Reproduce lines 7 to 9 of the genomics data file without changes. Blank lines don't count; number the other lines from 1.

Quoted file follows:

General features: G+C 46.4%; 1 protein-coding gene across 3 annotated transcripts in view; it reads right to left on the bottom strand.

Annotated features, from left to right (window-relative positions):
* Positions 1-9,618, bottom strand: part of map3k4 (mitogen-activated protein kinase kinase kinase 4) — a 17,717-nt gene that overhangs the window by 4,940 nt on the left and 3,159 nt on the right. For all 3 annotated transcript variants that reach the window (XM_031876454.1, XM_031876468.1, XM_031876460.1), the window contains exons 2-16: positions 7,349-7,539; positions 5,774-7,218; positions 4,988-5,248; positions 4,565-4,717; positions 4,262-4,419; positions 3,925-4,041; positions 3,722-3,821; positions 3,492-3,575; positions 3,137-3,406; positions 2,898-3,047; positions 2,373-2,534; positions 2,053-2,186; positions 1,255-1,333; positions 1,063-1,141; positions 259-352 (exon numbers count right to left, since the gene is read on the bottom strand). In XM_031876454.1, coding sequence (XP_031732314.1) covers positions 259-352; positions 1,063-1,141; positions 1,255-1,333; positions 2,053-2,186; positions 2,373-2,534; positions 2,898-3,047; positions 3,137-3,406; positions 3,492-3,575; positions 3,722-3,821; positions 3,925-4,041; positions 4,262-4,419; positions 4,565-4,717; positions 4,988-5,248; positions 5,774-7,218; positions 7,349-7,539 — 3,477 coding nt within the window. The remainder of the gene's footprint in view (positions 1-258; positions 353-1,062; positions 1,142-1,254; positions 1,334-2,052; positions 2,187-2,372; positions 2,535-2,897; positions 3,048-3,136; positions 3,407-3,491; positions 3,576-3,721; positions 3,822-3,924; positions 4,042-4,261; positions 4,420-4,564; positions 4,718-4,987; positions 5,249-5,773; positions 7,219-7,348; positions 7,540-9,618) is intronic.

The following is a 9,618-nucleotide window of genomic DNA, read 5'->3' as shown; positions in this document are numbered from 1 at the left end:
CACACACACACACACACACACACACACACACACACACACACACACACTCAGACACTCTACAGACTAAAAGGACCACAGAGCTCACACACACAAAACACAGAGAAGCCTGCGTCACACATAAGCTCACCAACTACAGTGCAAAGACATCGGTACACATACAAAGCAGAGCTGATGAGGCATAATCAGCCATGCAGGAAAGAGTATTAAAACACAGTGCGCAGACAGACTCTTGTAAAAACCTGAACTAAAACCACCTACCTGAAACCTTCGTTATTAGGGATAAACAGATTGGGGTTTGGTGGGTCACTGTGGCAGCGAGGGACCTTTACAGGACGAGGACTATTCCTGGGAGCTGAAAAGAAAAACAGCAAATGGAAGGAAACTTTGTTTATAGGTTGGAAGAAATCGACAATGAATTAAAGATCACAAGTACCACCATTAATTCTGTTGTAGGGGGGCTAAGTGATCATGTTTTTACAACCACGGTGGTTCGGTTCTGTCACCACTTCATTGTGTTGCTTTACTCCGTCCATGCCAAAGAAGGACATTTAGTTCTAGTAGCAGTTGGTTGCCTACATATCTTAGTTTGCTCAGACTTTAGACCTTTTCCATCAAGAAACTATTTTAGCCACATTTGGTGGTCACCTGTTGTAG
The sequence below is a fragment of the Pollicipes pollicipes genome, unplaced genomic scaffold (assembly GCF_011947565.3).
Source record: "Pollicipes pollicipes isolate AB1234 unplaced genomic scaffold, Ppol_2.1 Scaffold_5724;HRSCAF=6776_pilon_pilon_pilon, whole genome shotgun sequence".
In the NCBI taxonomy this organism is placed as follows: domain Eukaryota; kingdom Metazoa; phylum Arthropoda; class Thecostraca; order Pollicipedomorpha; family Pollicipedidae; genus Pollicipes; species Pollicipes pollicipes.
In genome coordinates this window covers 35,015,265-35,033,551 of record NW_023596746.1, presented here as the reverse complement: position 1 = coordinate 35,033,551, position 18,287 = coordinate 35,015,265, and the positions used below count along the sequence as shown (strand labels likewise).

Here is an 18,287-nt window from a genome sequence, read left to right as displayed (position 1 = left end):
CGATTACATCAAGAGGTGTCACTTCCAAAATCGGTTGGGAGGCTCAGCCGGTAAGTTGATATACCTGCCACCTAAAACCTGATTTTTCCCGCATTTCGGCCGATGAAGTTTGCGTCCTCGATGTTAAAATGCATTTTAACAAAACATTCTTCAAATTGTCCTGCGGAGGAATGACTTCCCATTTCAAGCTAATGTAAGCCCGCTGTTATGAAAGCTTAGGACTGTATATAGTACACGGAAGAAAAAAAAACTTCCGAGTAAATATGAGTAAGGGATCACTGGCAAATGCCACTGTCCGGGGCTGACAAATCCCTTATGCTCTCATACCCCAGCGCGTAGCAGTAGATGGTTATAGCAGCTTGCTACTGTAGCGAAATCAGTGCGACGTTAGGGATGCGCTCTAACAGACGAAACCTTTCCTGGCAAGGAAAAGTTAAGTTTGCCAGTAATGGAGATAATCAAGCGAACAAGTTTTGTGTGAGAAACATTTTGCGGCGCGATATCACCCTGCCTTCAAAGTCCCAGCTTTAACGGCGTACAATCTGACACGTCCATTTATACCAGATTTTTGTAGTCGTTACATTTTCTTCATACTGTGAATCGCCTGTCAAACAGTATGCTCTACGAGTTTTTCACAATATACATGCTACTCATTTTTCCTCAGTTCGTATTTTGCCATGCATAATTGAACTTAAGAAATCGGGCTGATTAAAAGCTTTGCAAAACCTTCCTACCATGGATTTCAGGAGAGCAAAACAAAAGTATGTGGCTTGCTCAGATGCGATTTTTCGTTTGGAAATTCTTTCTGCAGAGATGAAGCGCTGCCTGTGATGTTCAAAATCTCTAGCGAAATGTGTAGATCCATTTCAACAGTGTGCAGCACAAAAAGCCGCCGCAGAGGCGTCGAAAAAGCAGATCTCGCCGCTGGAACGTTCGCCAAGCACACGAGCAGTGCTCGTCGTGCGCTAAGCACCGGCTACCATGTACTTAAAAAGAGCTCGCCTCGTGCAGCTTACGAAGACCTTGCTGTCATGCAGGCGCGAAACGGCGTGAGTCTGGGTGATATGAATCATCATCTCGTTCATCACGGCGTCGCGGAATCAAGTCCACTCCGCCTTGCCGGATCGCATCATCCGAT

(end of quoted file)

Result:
Source record: "Pollicipes pollicipes isolate AB1234 unplaced genomic scaffold, Ppol_2.1 Scaffold_5724;HRSCAF=6776_pilon_pilon_pilon, whole genome shotgun sequence".
In the NCBI taxonomy this organism is placed as follows: domain Eukaryota; kingdom Metazoa; phylum Arthropoda; class Thecostraca; order Pollicipedomorpha; family Pollicipedidae; genus Pollicipes; species Pollicipes pollicipes.
In genome coordinates this window covers 35,015,265-35,033,551 of record NW_023596746.1, presented here as the reverse complement: position 1 = coordinate 35,033,551, position 18,287 = coordinate 35,015,265, and the positions used below count along the sequence as shown (strand labels likewise).